In my youth I was an enthusiastic shortwave radio listener. I’d scan the dial listening to faint signals through the static, looking for the elusive and rare. I was thrilled by hearing Radio Gulf in Papua New Guinea from half a world away and identifying a weak station like HRPC from Honduras. Noise was a problem. On the tropical bands not only did the radio signals from Central and South America propagate to the US, but so did the electrical noise from summer thunderstorms. “Esta es Radio [CRACKLE!]” The tape recorder was always running and I’d play it over and over and over trying to interpret the signal in the noise.
Life is full of noise, and picking out the signal isn’t always easy. We figure out who is innocent and who is guilty in a jury system where some people lie. Psychiatrists try to figure out who is crazy and who is sane when people try to hide their symptoms. We try to understand a politician’s underlying motivations from their actions in complex political situations. We try to find Waldo in a picture where everything looks a little like Waldo. Sometimes we see poodles in the clouds1 or hear messages when a song is played backwards — signals where there really aren’t any. Some people are better at finding patterns than others – we revere them for their discoveries and their inventions and we reward with prizes. Some find patterns everywhere and cannot tell what is real and what is not – we tend to call such people crazy and medicate them.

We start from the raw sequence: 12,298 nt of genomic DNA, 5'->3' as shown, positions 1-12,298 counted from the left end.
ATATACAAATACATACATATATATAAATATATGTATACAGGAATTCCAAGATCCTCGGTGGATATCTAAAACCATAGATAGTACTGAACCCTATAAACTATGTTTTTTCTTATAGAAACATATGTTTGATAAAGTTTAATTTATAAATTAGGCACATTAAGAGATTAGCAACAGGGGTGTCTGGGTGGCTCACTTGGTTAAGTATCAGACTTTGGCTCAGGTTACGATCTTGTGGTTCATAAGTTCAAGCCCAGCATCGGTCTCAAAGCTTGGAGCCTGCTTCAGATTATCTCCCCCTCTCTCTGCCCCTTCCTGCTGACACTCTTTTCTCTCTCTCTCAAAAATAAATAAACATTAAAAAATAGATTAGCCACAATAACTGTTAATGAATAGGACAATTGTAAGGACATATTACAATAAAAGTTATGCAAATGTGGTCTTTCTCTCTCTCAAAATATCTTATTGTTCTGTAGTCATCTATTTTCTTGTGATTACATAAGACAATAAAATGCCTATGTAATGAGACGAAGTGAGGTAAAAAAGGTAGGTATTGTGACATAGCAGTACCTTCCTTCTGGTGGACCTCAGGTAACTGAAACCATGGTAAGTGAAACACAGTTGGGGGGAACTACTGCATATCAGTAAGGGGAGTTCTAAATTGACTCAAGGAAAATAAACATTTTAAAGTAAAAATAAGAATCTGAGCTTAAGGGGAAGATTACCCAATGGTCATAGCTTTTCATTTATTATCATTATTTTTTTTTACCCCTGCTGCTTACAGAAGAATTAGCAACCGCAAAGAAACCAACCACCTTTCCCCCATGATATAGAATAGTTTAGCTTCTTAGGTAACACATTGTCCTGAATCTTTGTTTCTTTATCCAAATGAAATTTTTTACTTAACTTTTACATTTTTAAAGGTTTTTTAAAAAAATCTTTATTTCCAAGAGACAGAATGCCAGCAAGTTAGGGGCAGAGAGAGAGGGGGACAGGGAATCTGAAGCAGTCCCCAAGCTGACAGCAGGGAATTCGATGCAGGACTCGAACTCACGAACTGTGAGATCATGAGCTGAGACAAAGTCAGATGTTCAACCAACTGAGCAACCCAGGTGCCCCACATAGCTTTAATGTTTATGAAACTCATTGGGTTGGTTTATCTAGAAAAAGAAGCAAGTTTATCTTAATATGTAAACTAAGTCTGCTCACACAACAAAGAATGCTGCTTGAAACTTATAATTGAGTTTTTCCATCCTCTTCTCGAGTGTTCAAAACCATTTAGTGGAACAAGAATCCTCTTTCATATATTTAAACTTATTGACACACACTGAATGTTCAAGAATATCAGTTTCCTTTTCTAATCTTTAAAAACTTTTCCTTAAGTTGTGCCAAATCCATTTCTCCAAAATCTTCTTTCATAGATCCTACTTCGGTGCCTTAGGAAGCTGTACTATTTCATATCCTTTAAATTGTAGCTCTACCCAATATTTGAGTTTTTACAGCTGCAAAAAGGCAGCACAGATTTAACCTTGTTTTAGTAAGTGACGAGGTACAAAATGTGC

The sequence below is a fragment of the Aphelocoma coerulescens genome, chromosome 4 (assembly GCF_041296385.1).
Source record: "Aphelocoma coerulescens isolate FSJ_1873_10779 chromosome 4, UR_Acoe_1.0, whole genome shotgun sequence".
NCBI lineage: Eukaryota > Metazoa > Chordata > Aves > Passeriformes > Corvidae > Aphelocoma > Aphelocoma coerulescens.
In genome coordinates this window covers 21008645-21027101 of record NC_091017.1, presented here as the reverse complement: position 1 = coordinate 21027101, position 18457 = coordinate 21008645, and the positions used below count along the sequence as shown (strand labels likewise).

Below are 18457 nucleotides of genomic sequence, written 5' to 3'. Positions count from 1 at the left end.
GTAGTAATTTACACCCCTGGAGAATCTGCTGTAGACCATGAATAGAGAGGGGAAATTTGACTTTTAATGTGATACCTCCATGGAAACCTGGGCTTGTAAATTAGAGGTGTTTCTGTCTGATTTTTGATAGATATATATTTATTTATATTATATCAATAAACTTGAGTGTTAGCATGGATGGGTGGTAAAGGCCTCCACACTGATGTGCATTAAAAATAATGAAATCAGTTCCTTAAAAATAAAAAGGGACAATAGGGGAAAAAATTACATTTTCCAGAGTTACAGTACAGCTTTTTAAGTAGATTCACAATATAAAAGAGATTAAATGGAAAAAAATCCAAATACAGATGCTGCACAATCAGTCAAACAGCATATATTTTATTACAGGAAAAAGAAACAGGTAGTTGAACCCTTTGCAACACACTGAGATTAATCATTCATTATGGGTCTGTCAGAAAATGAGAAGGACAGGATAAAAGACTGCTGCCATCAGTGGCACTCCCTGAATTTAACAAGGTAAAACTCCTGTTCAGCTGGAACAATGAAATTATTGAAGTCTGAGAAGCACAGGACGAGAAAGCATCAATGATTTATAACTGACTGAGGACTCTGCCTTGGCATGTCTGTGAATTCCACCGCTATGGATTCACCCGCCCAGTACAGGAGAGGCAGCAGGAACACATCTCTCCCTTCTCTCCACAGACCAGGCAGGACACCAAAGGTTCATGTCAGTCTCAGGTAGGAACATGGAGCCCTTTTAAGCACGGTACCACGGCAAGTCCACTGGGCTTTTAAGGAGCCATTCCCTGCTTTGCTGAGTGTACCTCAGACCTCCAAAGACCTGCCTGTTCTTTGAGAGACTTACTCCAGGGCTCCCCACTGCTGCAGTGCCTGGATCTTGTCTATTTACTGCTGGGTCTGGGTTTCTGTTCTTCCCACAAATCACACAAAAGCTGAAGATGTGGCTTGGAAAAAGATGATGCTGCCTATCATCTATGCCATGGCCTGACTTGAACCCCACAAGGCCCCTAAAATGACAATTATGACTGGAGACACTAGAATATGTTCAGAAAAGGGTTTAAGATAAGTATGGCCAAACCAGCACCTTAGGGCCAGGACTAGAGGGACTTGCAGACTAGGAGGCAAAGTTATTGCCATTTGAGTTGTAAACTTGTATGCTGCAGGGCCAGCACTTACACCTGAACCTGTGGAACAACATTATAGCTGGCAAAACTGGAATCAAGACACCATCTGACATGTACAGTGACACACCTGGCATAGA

Those people more prone than others to accepting patterns we call believers and those less, skeptics. I don’t know which way I tend, but my life experience and education have turned me towards skepticism, and it is skepticism more than political ideology that brings me to the Obama conspiracy table.2
1I can’t think if anything that models the issues birthers raise about Obama’s long form birth certificate than seeing poodles in the clouds.
2While the byline of this blog is “Fishing for gold coins in a bucket of mud,“ an activity that suggests looking for messages in a noisy signal, I have long known that there are no coins in the bucket.